Here it is in black and white from the RBA statement:
Credit growth picked up to moderate rates in 2014, with stronger growth in lending to investors in housing assets. Dwelling prices have continued to rise strongly in Sydney, though trends have been more varied in a number of other cities over recent months. The Bank is working with other regulators to assess and contain economic risks that may arise from the housing market.
The Australian dollar has declined noticeably against a rising US dollar over recent months, though less so against a basket of currencies. It remains above most estimates of its fundamental value, particularly given the significant declines in key commodity prices. A lower exchange rate is likely to be needed to achieve balanced growth in the economy.
Macroprudential policy made this rate cut and falling currency possible.
It’s hard to believe that MB introduced the idea of MP to the Australian economic discourse in 2011 when this rate cutting cycle first got going. Since then we championed it, argued against its detractors, pushed the regulators (even presented in person), last year remained the sole rate forecaster calling rates lower, and got the policy up so that Australia can defend itself against a world intent on stealing the productive base of our economy.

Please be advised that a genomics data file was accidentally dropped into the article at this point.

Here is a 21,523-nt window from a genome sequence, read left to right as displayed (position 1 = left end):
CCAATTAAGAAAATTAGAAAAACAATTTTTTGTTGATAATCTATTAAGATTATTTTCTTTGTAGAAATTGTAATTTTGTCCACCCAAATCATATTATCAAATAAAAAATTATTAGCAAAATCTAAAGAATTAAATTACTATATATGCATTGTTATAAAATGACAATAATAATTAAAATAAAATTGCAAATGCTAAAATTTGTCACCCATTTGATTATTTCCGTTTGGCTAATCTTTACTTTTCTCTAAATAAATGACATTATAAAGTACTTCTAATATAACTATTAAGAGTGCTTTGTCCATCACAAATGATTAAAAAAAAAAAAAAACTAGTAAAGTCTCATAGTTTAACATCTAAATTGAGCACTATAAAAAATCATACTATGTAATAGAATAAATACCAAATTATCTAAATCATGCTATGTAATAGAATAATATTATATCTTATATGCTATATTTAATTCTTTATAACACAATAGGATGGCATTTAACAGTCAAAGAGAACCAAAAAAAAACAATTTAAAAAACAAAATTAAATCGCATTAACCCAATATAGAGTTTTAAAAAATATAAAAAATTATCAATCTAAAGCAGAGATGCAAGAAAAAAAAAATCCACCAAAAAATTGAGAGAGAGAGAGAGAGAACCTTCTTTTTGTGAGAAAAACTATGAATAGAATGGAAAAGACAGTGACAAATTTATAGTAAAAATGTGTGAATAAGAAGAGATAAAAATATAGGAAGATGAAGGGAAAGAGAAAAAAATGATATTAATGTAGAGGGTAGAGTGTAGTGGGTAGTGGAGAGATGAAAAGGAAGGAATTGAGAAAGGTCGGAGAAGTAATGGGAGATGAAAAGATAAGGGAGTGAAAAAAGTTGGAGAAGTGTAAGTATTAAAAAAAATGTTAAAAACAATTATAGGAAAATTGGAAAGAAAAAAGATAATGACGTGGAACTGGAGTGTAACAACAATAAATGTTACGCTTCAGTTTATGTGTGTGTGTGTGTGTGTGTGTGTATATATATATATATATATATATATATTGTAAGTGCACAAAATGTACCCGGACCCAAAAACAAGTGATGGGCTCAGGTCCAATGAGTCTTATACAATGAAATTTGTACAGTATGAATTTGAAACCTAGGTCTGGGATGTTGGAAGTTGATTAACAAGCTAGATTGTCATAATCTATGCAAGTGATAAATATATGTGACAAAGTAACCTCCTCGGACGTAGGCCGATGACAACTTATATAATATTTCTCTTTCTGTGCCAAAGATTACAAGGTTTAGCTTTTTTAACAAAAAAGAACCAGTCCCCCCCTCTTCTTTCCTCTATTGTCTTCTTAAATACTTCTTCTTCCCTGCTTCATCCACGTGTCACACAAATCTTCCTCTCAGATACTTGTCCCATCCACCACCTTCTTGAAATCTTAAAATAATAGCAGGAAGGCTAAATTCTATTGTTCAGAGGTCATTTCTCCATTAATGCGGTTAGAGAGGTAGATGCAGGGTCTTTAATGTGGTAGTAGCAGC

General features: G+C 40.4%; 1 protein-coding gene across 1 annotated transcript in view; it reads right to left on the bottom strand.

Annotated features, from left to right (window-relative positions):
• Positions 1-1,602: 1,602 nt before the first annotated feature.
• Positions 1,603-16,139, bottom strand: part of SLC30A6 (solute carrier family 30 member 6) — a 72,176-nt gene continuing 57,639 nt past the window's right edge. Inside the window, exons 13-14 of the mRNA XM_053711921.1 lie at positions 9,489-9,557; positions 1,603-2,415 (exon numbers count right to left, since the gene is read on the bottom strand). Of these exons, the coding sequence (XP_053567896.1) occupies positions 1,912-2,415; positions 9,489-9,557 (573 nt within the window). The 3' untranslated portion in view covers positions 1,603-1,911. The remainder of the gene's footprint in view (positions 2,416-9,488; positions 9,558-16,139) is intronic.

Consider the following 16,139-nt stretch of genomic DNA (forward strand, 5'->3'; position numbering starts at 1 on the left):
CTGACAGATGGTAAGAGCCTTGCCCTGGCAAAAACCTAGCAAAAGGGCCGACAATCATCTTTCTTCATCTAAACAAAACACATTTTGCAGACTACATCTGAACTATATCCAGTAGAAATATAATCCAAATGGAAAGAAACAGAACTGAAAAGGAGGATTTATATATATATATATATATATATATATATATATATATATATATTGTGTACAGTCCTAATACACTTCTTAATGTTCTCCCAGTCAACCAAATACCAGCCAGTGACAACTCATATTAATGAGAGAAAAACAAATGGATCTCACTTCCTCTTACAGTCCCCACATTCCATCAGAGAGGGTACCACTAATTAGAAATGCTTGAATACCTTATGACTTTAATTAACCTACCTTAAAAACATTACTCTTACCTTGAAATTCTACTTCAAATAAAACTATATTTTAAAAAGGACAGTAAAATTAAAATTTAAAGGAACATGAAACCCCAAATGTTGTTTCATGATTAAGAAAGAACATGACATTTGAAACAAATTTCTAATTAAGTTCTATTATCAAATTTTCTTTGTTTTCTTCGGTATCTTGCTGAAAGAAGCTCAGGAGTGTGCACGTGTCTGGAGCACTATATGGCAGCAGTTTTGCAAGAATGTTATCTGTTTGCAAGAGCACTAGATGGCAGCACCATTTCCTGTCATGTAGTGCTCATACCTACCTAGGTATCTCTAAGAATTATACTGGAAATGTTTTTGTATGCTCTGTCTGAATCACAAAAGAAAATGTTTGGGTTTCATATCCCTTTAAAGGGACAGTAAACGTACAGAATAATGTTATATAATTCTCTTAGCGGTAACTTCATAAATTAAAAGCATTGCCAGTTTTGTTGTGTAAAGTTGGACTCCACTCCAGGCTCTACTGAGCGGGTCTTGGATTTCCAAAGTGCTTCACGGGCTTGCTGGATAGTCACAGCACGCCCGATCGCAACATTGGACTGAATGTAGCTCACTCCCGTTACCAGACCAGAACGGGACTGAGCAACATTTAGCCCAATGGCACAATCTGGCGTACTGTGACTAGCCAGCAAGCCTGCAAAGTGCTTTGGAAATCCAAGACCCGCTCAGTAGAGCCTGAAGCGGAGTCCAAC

Many of you are concerned about the effect that more rate cuts will have on house prices, so are we, and regulators have not followed MB’s advice by deploying a structured and firm MP program, that would have kept a lid on the property market. However, they may still succeed with their own brand of behind-the-scenes prudential tightening. Let’s hope so.
For today, at least, Australia and its economic prospects took a belated but large step forward.